In a sense, this was Seinfeld before Seinfeld: light on plot but heavy on conversation and just trying to make it through the simple and the ridiculous parts of life. But it has a yearning that Seinfeld dropped pretty much by its second season. These guys (and Beth) want something better for themselves, but they don’t really know how to get it — in fact, most of them can’t even admit they want it.

Seinfeld would have the equivalent of the football quiz, the Carol Heathrow bet at the movie theater, “Are you gonna eat that?” But it wouldn’t have had Shrieve’s at once hilarious and harrowing verbal beatdown of Beth over his records. It didn’t, and wouldn’t, have had the ending that Diner had.

Not that I intended this to be a Diner vs. Seinfeld discussion. Both are classics.  But while I loved Seinfeld, writing my own Diner would be my dream. There’s hardly a moment in the film that isn’t kinda quietly brilliant.

They made it look so easy, Levinson and his gang. They’re just stories, right? Just people talking. And yet it’s so rich. Most of the stuff I’ve ever written on my own has aspired to be like some combination of “Diner” and a few other movies like “The Misfits” mixed in. Someday …

So, I hope you enjoy the story. For me, it’s a smile.

Keeping busy in their spare time

We often joke about the Dodgers and their community efforts, ever since Jamie McCourt made her ill-fated “Dreamfields” comment a few years ago, but the scope of what the organization does for the community is pretty massive.

To get a grasp of it, check out their 2011 Community Report.

* * *

  • Josh Wilker, again. Tragic news regarding one of his inspirations.
  • Cincinnati slugger Joey Votto will become a free agent after the 2013 season. David Schoenfield of’s Sweet Spot speculates that the Dodgers will be one of six teams in most dogged pursuit of Votto at that time — if they can wait that long.
  • Scott Andes of Lasorda’s Lair chronicles the long list of injuries the Dodgers suffered in 2011.
  • Casting has more or less just gotten underway for pilots under consideration for the 2012-13 TV season. For Variety, I wrote a story about how familiar female names are dominating the early going: Kirstie Alley, Roseanne Barr, Jami Gertz, Judy Greer, Marcia Gay Harden, Anne Heche, Reba McEntire, Rhea Perlman and Sarah Silverman. Some might call it “proven veteran leadership.”

Durocher Day

Dodger Thoughts commenter Bob Hendley passed along this photo of Leo Durocher and Laraine Day with his mother-in-law in Santo Domingo during Spring Training. 1948. Very cool.

Speaking of Durocher: Variety reported Wednesday that Christopher Meloni has been cast to play Durocher in “42,” the upcoming feature film starring Chadwick Boseman as Jackie Robinson and Harrison Ford as Branch Rickey.

For more on Durocher, check out chapter 57 of 100 Things Dodgers Fans Should Know and Do Before They Die: “The Head-Spinning, Allegiance-Shifting, Authority-Defying Leo Durocher.”

Elsewhere …

  • Josh Wilker of Cardboard Gods: still writing, still wonderful.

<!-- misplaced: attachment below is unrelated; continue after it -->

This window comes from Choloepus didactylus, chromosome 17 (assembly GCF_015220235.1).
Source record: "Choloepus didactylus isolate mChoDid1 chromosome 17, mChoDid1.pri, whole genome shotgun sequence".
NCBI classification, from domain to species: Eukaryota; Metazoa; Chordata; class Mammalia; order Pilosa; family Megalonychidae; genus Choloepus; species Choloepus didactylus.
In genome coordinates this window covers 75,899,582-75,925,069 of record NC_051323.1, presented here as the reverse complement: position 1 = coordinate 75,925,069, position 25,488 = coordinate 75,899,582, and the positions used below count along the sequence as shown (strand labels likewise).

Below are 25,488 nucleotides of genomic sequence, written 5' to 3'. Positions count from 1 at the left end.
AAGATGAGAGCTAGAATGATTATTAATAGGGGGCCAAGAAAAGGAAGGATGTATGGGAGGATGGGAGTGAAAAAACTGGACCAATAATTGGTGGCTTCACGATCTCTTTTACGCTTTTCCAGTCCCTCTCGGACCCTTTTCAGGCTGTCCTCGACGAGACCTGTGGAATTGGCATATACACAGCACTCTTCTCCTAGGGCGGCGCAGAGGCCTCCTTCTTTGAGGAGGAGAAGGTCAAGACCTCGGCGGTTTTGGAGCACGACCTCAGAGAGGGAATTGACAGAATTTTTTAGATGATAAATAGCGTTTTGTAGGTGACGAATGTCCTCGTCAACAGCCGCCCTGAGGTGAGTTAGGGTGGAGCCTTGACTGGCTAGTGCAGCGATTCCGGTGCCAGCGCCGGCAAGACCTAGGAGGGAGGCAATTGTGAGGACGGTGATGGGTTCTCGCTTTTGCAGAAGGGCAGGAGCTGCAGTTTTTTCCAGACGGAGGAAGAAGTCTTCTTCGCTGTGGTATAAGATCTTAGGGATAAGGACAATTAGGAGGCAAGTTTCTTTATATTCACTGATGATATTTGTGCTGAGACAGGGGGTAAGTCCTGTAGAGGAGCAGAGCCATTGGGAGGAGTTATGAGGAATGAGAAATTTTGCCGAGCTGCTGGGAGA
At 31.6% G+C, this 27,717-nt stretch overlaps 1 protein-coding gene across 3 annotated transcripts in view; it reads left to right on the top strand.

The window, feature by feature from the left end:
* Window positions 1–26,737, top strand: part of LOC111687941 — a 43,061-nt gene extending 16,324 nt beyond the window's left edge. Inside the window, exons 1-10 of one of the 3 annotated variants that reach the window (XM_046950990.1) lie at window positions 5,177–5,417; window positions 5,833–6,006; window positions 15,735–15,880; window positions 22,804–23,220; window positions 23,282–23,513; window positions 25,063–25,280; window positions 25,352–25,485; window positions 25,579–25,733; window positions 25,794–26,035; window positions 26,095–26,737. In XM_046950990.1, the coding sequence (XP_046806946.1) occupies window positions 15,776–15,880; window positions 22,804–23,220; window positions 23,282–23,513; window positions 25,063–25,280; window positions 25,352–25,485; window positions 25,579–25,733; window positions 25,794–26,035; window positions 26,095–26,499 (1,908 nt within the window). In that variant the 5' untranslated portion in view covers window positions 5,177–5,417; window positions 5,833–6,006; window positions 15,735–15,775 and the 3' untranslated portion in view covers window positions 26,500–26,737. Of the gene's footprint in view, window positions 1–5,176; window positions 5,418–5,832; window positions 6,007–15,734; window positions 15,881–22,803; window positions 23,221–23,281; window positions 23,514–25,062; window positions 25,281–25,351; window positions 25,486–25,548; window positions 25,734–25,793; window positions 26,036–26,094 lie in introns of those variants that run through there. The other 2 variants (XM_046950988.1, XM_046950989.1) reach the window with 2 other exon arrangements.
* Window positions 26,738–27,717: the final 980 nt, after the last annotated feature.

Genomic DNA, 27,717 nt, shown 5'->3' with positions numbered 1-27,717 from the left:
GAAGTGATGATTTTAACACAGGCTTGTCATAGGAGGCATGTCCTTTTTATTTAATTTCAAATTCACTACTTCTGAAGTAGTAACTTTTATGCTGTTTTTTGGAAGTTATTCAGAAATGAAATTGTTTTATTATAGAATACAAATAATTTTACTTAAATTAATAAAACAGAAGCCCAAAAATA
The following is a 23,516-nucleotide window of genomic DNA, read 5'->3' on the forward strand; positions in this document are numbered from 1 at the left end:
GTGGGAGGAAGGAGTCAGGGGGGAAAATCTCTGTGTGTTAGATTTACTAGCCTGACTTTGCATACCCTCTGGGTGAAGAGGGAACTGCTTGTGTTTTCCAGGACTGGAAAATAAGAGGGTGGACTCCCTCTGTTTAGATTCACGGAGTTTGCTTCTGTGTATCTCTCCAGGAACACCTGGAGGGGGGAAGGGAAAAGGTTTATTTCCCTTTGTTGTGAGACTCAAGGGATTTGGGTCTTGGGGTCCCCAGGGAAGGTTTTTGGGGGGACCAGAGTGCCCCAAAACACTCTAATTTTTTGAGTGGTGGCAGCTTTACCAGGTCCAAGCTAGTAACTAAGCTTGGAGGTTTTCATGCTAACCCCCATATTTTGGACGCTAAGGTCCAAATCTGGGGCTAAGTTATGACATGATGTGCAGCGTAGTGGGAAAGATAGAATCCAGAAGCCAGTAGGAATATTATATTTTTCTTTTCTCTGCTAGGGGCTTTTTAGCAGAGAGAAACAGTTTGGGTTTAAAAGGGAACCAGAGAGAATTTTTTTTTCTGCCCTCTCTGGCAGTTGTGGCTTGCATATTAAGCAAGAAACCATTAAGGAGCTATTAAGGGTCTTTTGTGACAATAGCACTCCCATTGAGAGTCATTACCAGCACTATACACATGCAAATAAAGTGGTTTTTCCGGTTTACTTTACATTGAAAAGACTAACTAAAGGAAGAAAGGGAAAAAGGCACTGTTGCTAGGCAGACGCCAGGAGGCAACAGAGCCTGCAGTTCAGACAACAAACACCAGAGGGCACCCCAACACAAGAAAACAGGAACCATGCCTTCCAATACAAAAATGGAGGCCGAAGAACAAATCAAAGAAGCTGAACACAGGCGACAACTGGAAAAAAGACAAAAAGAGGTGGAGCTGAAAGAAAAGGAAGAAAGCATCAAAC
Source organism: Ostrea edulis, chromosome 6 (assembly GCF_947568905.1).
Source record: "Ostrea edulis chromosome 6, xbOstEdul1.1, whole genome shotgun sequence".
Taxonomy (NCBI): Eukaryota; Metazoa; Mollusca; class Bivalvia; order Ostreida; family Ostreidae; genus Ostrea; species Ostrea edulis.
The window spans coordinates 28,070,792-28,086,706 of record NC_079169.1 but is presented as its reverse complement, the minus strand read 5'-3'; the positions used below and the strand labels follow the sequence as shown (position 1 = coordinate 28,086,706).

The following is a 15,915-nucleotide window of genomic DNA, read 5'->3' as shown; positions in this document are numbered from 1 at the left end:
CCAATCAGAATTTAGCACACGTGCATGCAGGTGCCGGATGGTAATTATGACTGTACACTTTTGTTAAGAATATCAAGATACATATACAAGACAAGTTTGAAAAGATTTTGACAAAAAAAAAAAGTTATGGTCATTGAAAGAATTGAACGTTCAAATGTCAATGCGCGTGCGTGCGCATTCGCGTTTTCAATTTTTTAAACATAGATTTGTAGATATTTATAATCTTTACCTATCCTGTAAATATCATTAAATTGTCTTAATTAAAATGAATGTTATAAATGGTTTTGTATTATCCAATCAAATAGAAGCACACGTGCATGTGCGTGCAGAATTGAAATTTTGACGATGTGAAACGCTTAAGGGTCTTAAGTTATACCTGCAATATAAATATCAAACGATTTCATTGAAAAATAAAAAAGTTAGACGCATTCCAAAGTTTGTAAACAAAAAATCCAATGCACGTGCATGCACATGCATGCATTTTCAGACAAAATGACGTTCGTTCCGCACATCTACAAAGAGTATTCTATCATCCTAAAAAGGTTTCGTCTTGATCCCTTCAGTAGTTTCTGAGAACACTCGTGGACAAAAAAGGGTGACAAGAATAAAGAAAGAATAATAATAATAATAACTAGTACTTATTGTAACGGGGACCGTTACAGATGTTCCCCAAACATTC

• Today in Jon SooHoo: Pitching in his first major-league game in Canada on May 17, 2001, Eric Gagne gets a standing ovation from fans in Montreal. In that game, Gagne allowed two solo homers in the first inning, then pitched two-hit, shutout ball over the next five innings, striking out seven and walking none — but the Dodgers lost, 3-1.
  • Steven Cohen, one of the well-funded Dodger bidders, is pursuing a minority share in the Mets for the time being, according to Bill Shaikin of the Times. If Cohen ended up winning on the Dodgers’ front, he would then sell that Mets share. Shaikin notes that “Cohen has cleared a Major League Baseball investigation, the people said, which could bode well for his chances in the Dodgers sweepstakes.”
  • “The Verducci Effect,” which states that young pitchers who have large increases in innings pitched will decline the following year, is built on faulty methodology, concludes Derek Carty of Baseball Prospectus.
  • Former Dodger pitcher Vicente Padilla is facing legal problems in Nicaragua over child support payments. That could prevent him from reporting to Spring Training on time, although the amount in question has been reported to be only $4,200.
  • Instant-replay reviews in sports aren’t as cut-and-dry as you might think, writes David Cohen in his column for Variety.
  • Here’s a cute follow-up from Volkswagen to last year’s awesome kiddie Darth Vader ad for the Super Bowl.

‘Here Come the Geese’

This song, “Here Come the Geese,” is on a Barenaked Ladies album for kids, but I really dig it for some reason.

It’s from the album Snacktime, which I would include on any recommendations for kids’ music.

One of these days I might post a desert-island discs list for parents. For starters, They Might Be Giants would be on there as well.

* * *

Just a reminder, because it’s been a while since I’ve said this in a post: Any Dodger Thoughts thread is an open chat thread. You can talk about old topics, new topics or out-of-the-blue topics …